“Has it occurred to you that maybe I'm more humiliated than mad?” Grantaire knows her cheeks are probably pink, and she hopes it looks like it's the sun on her face rather than embarrassment and temper that's doing it. “You talked about me, you made fun of me, in front of a whole party. And I didn't hear it all, so I don't know if it was all true, but it doesn't really matter, does it? People listen.”
“I'm sorry. I shouldn't have said it, even if Montparnasse was being … well, Montparnasse.”
“No, you shouldn't have. And it's not very nice knowing you're thinking it, either.” Grantaire closes her eyes. “You don't have to like me. But I make my own choices, and if I'm a virgin, or if my ears aren't pierced, or if I wear sweaters instead of leather, that's me. I'll change when I want to change.”
Enjolras doesn't answer right away, and Grantaire doesn't open her eyes. “What are you drawing?”
“None of your business.” It feels a little shameful and a little good to be as rude to Enjolras as Enjolras has been to her, but Grantaire still opens her eyes to gauge Enjolras's reaction. She's frowning down at the sketch in Grantaire's lap, a copy of a painting pre-approved by the teacher because all the boys and some of the girls would pick nudes if the teacher let them choose their own. “You don't have to pretend to be interested.”
“I'm trying to find something interesting about you!”
Enjolras winces as soon as she said it, but Grantaire just looks away again. She knows Enjolras's opinion on her already. “You apologized. I don't know why you're still sitting here.”
“I want to make it better, not just apologize. You may not be my friend, but my friends like you, and you aren't spending time with them because of me. It's up to me to make it up to them.”
“Maybe you should have thought of that before,” says Grantaire, and stands up. “Thanks for the apology.”
“Do you need a ride home? I have a car, I've been fixing it up. It's a good ride, better than the auto shop boys can manage.”
“You do everything, don't you? Radio, cars, politics. And no, my dad would kill me if he knew I was getting in strange cars when he's on his way.”
Enjolras is silent again, and Grantaire imagines she's swallowing down everything she wants to say about girls who wait for their fathers to pick them up from school. “Okay. Please talk to Courfeyrac. She threatened to give her jacket back, and she loves the Amies more than anything.”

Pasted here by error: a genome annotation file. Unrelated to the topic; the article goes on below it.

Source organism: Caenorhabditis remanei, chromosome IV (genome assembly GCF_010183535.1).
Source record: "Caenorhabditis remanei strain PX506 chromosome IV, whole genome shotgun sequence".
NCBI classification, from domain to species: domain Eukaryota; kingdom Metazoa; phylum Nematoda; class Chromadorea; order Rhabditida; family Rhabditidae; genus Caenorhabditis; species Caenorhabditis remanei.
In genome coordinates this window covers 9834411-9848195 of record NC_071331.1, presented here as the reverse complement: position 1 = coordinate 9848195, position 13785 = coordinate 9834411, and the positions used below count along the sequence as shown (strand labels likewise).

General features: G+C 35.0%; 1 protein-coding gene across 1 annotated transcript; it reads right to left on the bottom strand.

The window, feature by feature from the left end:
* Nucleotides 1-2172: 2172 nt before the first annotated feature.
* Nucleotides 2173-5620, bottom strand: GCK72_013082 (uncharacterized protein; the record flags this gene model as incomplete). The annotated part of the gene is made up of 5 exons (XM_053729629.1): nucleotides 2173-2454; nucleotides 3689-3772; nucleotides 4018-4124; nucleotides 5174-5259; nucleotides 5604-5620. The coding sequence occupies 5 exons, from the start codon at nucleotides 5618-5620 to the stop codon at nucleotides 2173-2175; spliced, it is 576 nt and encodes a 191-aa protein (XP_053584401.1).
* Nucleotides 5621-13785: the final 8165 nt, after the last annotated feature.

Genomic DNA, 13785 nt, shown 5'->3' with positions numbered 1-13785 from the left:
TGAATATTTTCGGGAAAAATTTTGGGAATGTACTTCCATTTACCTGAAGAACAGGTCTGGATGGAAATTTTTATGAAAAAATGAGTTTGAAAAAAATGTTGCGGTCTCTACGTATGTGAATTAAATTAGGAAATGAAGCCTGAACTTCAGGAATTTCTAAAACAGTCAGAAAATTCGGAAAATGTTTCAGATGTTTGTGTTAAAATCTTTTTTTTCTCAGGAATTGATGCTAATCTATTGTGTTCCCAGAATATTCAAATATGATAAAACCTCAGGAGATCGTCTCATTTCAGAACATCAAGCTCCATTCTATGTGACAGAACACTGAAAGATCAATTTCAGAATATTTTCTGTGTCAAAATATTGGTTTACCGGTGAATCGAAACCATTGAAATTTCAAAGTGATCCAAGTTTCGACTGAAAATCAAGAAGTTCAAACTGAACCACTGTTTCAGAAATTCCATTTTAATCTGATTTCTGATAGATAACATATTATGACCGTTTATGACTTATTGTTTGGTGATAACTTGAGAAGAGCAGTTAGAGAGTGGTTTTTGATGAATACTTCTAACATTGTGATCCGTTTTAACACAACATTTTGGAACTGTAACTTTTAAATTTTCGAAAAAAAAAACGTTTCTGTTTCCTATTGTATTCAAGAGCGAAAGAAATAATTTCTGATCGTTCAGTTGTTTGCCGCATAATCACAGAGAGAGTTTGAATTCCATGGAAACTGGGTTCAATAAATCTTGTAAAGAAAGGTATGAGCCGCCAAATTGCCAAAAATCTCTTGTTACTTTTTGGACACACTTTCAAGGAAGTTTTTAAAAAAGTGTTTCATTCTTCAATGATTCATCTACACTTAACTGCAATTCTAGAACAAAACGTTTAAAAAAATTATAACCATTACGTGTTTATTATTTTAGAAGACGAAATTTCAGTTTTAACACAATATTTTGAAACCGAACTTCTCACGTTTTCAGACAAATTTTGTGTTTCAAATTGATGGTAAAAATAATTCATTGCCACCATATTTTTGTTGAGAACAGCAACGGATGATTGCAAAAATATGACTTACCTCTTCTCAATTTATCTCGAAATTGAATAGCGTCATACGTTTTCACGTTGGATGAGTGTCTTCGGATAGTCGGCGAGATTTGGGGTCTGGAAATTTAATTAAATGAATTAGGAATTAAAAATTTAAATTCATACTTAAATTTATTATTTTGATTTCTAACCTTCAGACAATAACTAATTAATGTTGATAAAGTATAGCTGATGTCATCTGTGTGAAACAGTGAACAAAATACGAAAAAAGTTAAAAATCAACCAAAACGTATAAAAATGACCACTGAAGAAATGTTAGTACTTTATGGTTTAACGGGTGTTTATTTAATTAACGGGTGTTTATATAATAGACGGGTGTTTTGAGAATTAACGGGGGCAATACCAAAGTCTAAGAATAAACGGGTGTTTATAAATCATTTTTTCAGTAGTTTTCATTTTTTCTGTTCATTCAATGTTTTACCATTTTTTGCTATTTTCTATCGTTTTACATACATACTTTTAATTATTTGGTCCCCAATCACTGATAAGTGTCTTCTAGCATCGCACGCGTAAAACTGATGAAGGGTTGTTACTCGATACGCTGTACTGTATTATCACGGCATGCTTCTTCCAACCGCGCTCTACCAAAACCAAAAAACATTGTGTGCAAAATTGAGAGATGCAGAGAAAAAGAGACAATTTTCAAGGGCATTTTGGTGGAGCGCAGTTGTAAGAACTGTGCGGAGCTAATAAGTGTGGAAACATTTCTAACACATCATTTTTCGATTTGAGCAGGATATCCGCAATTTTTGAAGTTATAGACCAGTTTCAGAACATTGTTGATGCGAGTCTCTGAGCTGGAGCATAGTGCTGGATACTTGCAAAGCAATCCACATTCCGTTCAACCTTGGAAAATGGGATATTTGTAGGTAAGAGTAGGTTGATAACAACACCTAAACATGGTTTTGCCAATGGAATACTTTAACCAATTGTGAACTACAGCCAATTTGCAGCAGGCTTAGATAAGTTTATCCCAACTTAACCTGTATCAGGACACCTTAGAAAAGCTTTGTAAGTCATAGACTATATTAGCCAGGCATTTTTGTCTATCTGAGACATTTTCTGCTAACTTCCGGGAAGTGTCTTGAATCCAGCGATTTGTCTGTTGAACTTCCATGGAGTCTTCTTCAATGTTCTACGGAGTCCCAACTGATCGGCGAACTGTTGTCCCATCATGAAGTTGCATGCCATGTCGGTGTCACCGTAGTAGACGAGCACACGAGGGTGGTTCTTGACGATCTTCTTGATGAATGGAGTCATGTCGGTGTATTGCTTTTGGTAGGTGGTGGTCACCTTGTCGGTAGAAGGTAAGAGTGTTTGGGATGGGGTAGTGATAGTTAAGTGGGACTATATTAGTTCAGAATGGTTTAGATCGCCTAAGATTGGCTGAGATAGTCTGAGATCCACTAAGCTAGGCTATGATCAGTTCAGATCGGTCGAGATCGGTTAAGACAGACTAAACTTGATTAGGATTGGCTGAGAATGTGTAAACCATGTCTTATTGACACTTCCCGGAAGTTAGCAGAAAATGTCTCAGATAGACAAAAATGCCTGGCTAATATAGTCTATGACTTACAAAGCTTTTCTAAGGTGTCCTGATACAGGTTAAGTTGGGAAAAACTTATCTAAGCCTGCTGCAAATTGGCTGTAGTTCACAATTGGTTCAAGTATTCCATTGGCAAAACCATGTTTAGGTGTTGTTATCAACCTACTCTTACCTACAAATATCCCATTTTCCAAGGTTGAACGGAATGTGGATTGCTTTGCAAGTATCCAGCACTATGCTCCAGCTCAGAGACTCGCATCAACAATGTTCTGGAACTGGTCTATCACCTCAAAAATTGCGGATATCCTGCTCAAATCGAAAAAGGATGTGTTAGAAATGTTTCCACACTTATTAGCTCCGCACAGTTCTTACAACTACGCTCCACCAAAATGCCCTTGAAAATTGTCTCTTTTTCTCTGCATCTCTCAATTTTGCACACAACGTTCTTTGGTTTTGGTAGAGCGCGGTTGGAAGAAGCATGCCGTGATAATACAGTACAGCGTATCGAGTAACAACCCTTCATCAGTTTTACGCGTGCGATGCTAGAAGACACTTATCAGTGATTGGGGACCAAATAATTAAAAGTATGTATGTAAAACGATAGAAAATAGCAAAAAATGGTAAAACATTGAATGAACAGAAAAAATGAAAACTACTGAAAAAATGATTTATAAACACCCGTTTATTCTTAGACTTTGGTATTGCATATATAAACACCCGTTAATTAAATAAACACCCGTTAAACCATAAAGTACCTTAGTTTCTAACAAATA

Grantaire nods. Courfeyrac doesn't deserve to be shut out. Most of the Amies don't, if she's being honest. She's been the subject of gossip before, and no doubt will be again, and she doesn't like being laughed at but no one does. “I don't think I'll be joining your lunch table any time soon, but she didn't do anything wrong.”
“She'll be happy to hear from you,” says Enjolras, and walks off, hands in the pockets of her jacket, looking thoughtful.
The next day, though, she sits in the cafeteria for lunch, and she isn't quite surprised when Joly, Bossuet, and Bahorel all join her. Floréal has a table full of cheerleaders, and she frowns at Grantaire when she sees she isn't coming over to them, but she nods sharply when she sees she has company, and Grantaire does her best to smile back at her before she tries to figure out how to say hi to everyone without them bringing up the weekend.
“Anyone who says anything about it can go back to the Amies,” she finally settles on, because maybe being blunt about it will help. The Amies, or the rest of them anyway, are at their usual table. Enjolras is with them, sitting next to Combeferre, waving her arms around while she talks about something, all lit up and excited. If she's feeling contrite she isn't showing it very well.
“Great,” says Joly, elbowing Bahorel in the ribs before he can do more than open his mouth. “I'll tell you how Courfeyrac is doing in beauty school, because she accidentally dyed her hair pink and it's really funny.”
“We're not sure how that happened in her first week of beauty school, but she's very determined never to do it again,” says Bossuet. “Also asking to practice on people, fair warning.”